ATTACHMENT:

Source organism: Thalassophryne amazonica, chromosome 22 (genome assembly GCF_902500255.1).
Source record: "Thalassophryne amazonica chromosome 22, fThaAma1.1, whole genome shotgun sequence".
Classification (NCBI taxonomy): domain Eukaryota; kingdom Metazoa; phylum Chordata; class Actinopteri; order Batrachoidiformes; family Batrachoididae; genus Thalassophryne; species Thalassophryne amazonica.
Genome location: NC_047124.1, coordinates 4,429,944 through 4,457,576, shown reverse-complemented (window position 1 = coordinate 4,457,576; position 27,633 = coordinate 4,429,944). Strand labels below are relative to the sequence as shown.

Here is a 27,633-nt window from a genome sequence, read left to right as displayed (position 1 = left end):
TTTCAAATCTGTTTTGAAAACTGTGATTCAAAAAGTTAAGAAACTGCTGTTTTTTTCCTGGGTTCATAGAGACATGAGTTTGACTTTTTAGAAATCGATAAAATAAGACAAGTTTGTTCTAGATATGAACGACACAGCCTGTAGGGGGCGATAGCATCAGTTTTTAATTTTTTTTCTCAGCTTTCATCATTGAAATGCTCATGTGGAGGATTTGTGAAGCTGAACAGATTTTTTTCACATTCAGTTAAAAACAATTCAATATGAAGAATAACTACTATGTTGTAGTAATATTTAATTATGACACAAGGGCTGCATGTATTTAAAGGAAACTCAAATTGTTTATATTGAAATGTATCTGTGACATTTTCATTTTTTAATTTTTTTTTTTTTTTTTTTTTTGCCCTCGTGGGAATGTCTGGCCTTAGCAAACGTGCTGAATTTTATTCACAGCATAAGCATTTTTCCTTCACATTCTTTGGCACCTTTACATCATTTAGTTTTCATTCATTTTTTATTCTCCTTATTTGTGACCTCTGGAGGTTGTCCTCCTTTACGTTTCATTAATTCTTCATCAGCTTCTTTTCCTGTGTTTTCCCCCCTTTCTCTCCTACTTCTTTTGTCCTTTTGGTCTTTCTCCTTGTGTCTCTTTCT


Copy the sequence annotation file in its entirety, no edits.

Source organism: Thalassophryne amazonica, chromosome 22 (genome assembly GCF_902500255.1).
Source record: "Thalassophryne amazonica chromosome 22, fThaAma1.1, whole genome shotgun sequence".
Classification (NCBI taxonomy): domain Eukaryota; kingdom Metazoa; phylum Chordata; class Actinopteri; order Batrachoidiformes; family Batrachoididae; genus Thalassophryne; species Thalassophryne amazonica.
Genome location: NC_047124.1, coordinates 4,429,944 through 4,457,576, shown reverse-complemented (window position 1 = coordinate 4,457,576; position 27,633 = coordinate 4,429,944). Strand labels below are relative to the sequence as shown.

Here is a 27,633-nt window from a genome sequence, read left to right as displayed (position 1 = left end):
TTTCAAATCTGTTTTGAAAACTGTGATTCAAAAAGTTAAGAAACTGCTGTTTTTTTCCTGGGTTCATAGAGACATGAGTTTGACTTTTTAGAAATCGATAAAATAAGACAAGTTTGTTCTAGATATGAACGACACAGCCTGTAGGGGGCGATAGCATCAGTTTTTAATTTTTTTTCTCAGCTTTCATCATTGAAATGCTCATGTGGAGGATTTGTGAAGCTGAACAGATTTTTTTCACATTCAGTTAAAAACAATTCAATATGAAGAATAACTACTATGTTGTAGTAATATTTAATTATGACACAAGGGCTGCATGTATTTAAAGGAAACTCAAATTGTTTATATTGAAATGTATCTGTGACATTTTCATTTTTTAATTTTTTTTTTTTTTTTTTTTTTGCCCTCGTGGGAATGTCTGGCCTTAGCAAACGTGCTGAATTTTATTCACAGCATAAGCATTTTTCCTTCACATTCTTTGGCACCTTTACATCATTTAGTTTTCATTCATTTTTTATTCTCCTTATTTGTGACCTCTGGAGGTTGTCCTCCTTTACGTTTCATTAATTCTTCATCAGCTTCTTTTCCTGTGTTTTCCCCCCTTTCTCTCCTACTTCTTTTGTCCTTTTGGTCTTTCTCCTTGTGTCTCTTTCT